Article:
Went to the National Theatre last night, to see The Year of Magical Thinking. A tour de force performance from Vanessa Redgrave, but I thought the play was a little too long for the format (a woman in a chair talking) and there were some directorial decisions that I would question (if an amateur like me is allowed to question David Hare!) I went with Irina, one of my fellow Eisenhower Fellows, and it was lovely to see her again. While there I bought tickets for Every Food Boy Deserves Favour, a new play by Tom Stoppard and Andre Previn, which has a full orchestra! Sounds mad. I’ll have to wait till January to find out what it’s all about though – tickets are for then.

We’re making progress on the Double Club’s trip to Brussels, which I hope will be a lot of fun for those involved. They’re going to visit a school, take part in lessons, play football with them, go to an Anderlecht game and then do lots of sighseeing. we need now to work on the Monday, which is the Commission/Parliament end of things.

The new stagiaire (intern) started today, and it’ll be great to have someone around to give a hand with some of the research that we find difficult to get done. Sometimes the difficult bit is remembering that you have someone there to ask to do things when you’re used to doing them yourself – always the first challenge when you get staff.

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Back in the hotseat

Sorry it has been quiet for a bit. I was in Brussels Monday and Tuesday of last week for a meeting of the people who do my job in all our reps across Europe. It was great to meet them at last – most of them have been just voices across the ether or very small pixellated images on the daily press conference. They had a better idea of what I looked like, so it was a little disconcerting to be hailed as an old acquaintance by people I didn’t know I knew! We also had a meeting with press officers from the European Parliament, looking in particular at next year’s European Parliament elections. It was of course very useful to talk about what we had in common in our work and what is so different. We’ve had the press officer from our Romania delegation, who was saying that a visiting Director-General did several interviews – we can barely get people interested in Commissioners!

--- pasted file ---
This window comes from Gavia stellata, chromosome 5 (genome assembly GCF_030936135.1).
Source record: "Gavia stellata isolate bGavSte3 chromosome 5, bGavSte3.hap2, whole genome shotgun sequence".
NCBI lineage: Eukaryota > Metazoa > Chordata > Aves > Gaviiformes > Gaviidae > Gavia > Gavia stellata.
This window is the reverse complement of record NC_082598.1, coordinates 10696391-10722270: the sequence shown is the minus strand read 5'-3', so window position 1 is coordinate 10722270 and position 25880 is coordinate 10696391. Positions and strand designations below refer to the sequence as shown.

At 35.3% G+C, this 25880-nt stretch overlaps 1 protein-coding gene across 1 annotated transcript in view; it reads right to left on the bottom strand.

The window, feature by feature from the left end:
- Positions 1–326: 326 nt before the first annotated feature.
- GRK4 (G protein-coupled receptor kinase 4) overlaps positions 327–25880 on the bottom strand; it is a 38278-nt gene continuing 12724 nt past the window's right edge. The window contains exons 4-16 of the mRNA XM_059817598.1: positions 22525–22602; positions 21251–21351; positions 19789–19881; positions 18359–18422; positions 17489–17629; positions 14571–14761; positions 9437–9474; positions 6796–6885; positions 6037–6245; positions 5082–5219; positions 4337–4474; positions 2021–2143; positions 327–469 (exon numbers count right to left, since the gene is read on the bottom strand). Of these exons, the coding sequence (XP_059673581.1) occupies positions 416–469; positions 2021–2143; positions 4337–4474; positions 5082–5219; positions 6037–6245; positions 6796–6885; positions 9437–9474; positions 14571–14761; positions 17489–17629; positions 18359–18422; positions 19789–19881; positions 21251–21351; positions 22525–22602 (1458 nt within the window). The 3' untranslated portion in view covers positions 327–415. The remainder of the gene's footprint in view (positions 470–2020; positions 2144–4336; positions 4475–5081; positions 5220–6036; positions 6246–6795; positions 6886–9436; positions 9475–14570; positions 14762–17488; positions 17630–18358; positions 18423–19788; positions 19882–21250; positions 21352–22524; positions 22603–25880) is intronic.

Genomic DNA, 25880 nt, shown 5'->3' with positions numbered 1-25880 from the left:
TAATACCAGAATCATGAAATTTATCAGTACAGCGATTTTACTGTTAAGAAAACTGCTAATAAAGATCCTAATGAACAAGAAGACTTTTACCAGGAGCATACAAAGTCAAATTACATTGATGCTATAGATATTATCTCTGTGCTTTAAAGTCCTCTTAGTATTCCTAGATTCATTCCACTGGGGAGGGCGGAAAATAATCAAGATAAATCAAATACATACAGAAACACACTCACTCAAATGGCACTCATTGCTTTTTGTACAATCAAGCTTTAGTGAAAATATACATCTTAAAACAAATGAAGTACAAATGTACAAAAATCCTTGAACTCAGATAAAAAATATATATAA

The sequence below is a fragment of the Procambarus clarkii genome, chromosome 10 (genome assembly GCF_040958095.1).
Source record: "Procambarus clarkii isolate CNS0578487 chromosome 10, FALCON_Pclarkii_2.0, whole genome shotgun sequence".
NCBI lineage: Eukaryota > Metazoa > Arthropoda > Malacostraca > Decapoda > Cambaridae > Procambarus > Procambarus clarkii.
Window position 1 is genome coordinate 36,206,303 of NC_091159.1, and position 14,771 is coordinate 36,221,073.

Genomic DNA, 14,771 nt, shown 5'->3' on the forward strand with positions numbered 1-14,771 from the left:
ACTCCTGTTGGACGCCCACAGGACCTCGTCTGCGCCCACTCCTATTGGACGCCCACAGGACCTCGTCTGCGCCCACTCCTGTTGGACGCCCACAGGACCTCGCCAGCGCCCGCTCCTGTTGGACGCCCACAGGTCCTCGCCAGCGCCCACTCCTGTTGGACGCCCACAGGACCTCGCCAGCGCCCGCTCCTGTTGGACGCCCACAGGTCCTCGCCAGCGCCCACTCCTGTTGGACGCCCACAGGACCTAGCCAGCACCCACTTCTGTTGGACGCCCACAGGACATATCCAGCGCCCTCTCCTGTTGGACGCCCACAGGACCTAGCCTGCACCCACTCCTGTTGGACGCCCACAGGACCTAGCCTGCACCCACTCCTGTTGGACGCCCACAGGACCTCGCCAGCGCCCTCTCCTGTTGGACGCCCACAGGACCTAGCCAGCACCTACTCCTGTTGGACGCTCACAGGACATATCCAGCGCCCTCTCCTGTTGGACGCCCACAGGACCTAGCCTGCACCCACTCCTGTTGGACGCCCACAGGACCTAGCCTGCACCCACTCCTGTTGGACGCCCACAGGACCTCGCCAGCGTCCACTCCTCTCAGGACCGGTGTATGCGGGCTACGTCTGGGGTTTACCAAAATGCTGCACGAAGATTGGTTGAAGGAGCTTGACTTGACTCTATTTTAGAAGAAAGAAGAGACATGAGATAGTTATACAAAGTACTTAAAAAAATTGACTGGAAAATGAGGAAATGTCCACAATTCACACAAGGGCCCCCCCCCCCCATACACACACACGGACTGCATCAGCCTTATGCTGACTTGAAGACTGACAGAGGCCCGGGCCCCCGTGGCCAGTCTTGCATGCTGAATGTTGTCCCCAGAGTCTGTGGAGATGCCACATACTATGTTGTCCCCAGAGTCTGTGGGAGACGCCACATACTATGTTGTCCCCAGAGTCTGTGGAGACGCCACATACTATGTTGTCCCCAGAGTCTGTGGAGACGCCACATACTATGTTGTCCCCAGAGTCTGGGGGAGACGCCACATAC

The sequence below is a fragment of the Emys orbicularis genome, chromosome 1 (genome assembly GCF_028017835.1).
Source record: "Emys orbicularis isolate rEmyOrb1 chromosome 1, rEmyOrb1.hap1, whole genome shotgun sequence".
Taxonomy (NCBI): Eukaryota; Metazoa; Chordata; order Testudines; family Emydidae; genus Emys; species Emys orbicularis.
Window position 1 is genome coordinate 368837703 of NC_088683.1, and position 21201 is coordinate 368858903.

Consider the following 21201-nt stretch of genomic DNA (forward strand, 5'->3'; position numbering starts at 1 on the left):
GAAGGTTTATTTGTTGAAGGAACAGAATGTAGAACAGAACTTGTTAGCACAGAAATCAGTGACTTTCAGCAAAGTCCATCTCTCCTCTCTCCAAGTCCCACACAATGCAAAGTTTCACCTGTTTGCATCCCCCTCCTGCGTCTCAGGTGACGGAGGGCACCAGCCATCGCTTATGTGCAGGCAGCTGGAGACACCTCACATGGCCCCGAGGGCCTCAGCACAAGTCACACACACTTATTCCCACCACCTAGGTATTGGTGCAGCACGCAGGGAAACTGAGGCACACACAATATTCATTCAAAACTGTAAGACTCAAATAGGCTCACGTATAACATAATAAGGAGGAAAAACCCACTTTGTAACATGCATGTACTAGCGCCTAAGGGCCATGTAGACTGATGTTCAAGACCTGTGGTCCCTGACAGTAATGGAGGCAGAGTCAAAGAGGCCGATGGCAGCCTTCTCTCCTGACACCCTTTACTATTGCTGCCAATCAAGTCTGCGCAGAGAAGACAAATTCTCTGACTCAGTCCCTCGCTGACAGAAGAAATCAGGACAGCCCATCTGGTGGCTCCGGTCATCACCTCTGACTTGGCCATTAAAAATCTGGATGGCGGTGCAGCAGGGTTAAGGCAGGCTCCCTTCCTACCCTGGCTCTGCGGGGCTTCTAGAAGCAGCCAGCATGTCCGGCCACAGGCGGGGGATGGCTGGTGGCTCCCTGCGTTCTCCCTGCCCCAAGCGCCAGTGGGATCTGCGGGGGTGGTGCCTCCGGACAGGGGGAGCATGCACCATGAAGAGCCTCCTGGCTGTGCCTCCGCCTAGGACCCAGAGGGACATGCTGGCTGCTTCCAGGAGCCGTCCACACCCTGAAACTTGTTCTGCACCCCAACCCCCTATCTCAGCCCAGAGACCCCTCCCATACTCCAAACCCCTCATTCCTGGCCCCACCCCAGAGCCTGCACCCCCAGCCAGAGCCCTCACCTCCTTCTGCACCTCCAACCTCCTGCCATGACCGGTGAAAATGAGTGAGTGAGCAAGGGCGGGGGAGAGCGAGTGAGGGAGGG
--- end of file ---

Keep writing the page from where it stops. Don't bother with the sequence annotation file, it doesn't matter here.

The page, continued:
I stayed on a day in Brussels to catch up with what was going on in the different portfolios of the Commission and talk over some upcoming issues. I also took the time to catch up with my friends from the Potocnik Cabinet, which was of course as delightful as ever. I do miss them all alot, though not sure I miss the work that much!

On the Wednesday evening I went to Paris and then caught the night train to Tarbes, as my furniture was being delivered to the house in France. My parents and I worked really hard over the next few days, first cleaning the house, then dealing with the delivery and then getting things sorted. I don’t have a bed yet (the packers in Brussels broke the one I took down there) but otherwise the place is looking pretty good. We had Sunday lunch in the little hostellerie across the river from the house – mine host comes into the dining room every 15-20 minutes and regales the diners with jokes and stories. Great meal though, in a French country restaurant kind of way (which is totally fine by me).  I feel so happy about the decision to get a place down there. It’s lovely to keep that French link, which I have been missing since I left Brussels (even spoke to the Francophone guy in Thorntons this mornin in French!) and the place is just so wonderful – life moves at such a relaxed pace you can’t help slowing down yourself. Twice driving to the house we got caught in a traffic jam caused by herds of cows walking along the road!

Last night I went to see Tricky at the Barbican. Amazing. Words used in reviews I’ve seen were “feral” and “unique” and that’s pretty much on the money. It was a one-off experience, totally strange, but mesmerising. He didn’t even sing on all the tracks, but you can kind of see why because it was so involving and hypnotic when he did, it almost would have been too much to have that for over an hour. Really glad I went.

So it was back to work this morning: the Northern Line had packed up so the train was mobbed, just to remind me that I wasn’t in Kansas now, Toto. Most of the day has been spent in just trying to catch up after more than a week out of the office and handling the backlog of e-mails. Of course, I missed all the Mandelson fun while I was out, and the pile of press cuttings about that is its own backlog. Today was mercifully a lot quieter on the news front, but there’s still quite a bit to do for the Brussels trip of the Double Club, the Mock Council and of course, quite a few admin tasks, now that I’m in a management position! In fact, we did a recruitment interview – seems longer ago than this morning!

Off to the theatre tonight with Irina from the Eisenhower Fellowship. Will be lovely to see her again.